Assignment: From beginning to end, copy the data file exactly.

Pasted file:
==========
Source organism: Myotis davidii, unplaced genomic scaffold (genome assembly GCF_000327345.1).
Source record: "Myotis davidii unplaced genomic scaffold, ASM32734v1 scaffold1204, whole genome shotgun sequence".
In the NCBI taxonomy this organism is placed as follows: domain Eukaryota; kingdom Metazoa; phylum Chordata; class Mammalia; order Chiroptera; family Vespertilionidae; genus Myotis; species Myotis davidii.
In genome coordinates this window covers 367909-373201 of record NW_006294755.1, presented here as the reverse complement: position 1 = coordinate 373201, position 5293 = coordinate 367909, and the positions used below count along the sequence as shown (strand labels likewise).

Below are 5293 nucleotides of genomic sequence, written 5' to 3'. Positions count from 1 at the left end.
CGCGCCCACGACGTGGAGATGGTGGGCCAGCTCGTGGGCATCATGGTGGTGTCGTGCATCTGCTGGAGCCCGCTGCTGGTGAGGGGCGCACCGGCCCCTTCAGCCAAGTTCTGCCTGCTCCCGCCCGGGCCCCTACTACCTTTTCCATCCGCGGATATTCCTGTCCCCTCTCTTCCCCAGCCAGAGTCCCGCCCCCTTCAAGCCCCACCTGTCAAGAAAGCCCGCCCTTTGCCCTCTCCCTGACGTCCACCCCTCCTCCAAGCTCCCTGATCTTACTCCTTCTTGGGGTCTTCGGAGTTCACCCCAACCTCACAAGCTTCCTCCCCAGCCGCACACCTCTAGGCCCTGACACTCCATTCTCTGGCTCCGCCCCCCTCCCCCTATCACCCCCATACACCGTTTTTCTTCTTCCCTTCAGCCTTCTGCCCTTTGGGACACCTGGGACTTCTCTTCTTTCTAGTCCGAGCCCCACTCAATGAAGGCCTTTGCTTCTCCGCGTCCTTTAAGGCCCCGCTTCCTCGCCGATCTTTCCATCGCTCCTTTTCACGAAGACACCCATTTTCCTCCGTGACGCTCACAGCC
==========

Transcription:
Source organism: Myotis davidii, unplaced genomic scaffold (genome assembly GCF_000327345.1).
Source record: "Myotis davidii unplaced genomic scaffold, ASM32734v1 scaffold1204, whole genome shotgun sequence".
In the NCBI taxonomy this organism is placed as follows: domain Eukaryota; kingdom Metazoa; phylum Chordata; class Mammalia; order Chiroptera; family Vespertilionidae; genus Myotis; species Myotis davidii.
In genome coordinates this window covers 367909-373201 of record NW_006294755.1, presented here as the reverse complement: position 1 = coordinate 373201, position 5293 = coordinate 367909, and the positions used below count along the sequence as shown (strand labels likewise).

Below are 5293 nucleotides of genomic sequence, written 5' to 3'. Positions count from 1 at the left end.
CGCGCCCACGACGTGGAGATGGTGGGCCAGCTCGTGGGCATCATGGTGGTGTCGTGCATCTGCTGGAGCCCGCTGCTGGTGAGGGGCGCACCGGCCCCTTCAGCCAAGTTCTGCCTGCTCCCGCCCGGGCCCCTACTACCTTTTCCATCCGCGGATATTCCTGTCCCCTCTCTTCCCCAGCCAGAGTCCCGCCCCCTTCAAGCCCCACCTGTCAAGAAAGCCCGCCCTTTGCCCTCTCCCTGACGTCCACCCCTCCTCCAAGCTCCCTGATCTTACTCCTTCTTGGGGTCTTCGGAGTTCACCCCAACCTCACAAGCTTCCTCCCCAGCCGCACACCTCTAGGCCCTGACACTCCATTCTCTGGCTCCGCCCCCCTCCCCCTATCACCCCCATACACCGTTTTTCTTCTTCCCTTCAGCCTTCTGCCCTTTGGGACACCTGGGACTTCTCTTCTTTCTAGTCCGAGCCCCACTCAATGAAGGCCTTTGCTTCTCCGCGTCCTTTAAGGCCCCGCTTCCTCGCCGATCTTTCCATCGCTCCTTTTCACGAAGACACCCATTTTCCTCCGTGACGCTCACAGCC